Glendale Councilwoman Laura Friedman

Glendale Councilwoman Laura Friedman speaks to the crowds in favor of Alternative 20 at Marsh Park during the Los Angeles River Rally, in Los Angeles on Saturday, Sept. 28, 2013. The rally was in support of the Alternative 20 plan, a $1.08-billion project that would add nearly 30 acres of wetlands to the Verdugo Wash in Glendale and widen the river. (Raul Roa / Staff Photographer / September 28, 2013)

Several people at a rally for the Los Angeles River Saturday held up homemade signs that said “Alternative 20,” which is the name of one plan proposed in a recent U.S. Army Corps of Engineers study.

The $1.08-billion project would add around 30 acres of wetlands to the Verdugo Wash in Glendale and widen the river. Advocates say the plan would support wildlife between the river and the Verdugo Mountains and protect the current ecosystem. Other plans, including a $453-million effort, leave out the Verdugo Wash and other areas, including the Los Angeles State Historic Park in downtown Los Angeles.

Standing in front of the river on Saturday, Glendale City Councilwoman Laura Friedman urged the crowd to push for the more comprehensive plan.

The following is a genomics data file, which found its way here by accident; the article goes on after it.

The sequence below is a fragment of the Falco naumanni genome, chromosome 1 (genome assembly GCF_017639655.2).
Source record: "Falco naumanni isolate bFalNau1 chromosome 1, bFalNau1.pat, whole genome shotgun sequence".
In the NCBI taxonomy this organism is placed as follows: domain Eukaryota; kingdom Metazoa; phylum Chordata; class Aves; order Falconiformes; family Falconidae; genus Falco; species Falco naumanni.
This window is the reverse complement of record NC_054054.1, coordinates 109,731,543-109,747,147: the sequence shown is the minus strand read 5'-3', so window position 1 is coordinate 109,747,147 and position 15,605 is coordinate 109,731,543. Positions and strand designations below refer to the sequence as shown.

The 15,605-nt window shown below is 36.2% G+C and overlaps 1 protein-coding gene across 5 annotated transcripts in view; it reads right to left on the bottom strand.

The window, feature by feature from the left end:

“For too long, the Los Angeles River has been seen as an inconvenience,” she said. “Well, it's not an inconvenience. It's the heartbeat of Los Angeles.”

Alternative 20 is the “only plan that makes sense,” she added.

Friedman has said residents should get involved in the issue. But when she asked the crowd who was from Glendale, only a few hands shot up.

“We're going to fix that, I guarantee it,” she sad. “At that next meeting, we're going to have Glendale represented.”

Montrose resident Bob Thompson, who biked to the event, said he supports the plan because it includes areas that are not represented in the other alternatives.

Rep. Adam Schiff (D-Burbank) released a statement on Friday advocating support for the $1-billion plan.

The Army Corps' report showcased several different alternatives for the restoration of the L.A. River,” he stated, “and it's now up to river advocates to push for an expansive plan that will make the river contiguous and includes significant ecological restoration.”

Schiff said that he recently took his son kayaking in the river, where he witnessed what he called a “wonderful habitat” that he hopes will be maintained.

Written public comments regarding the river restoration plans are being accepted by the Army Corps of Engineers until Nov. 5.

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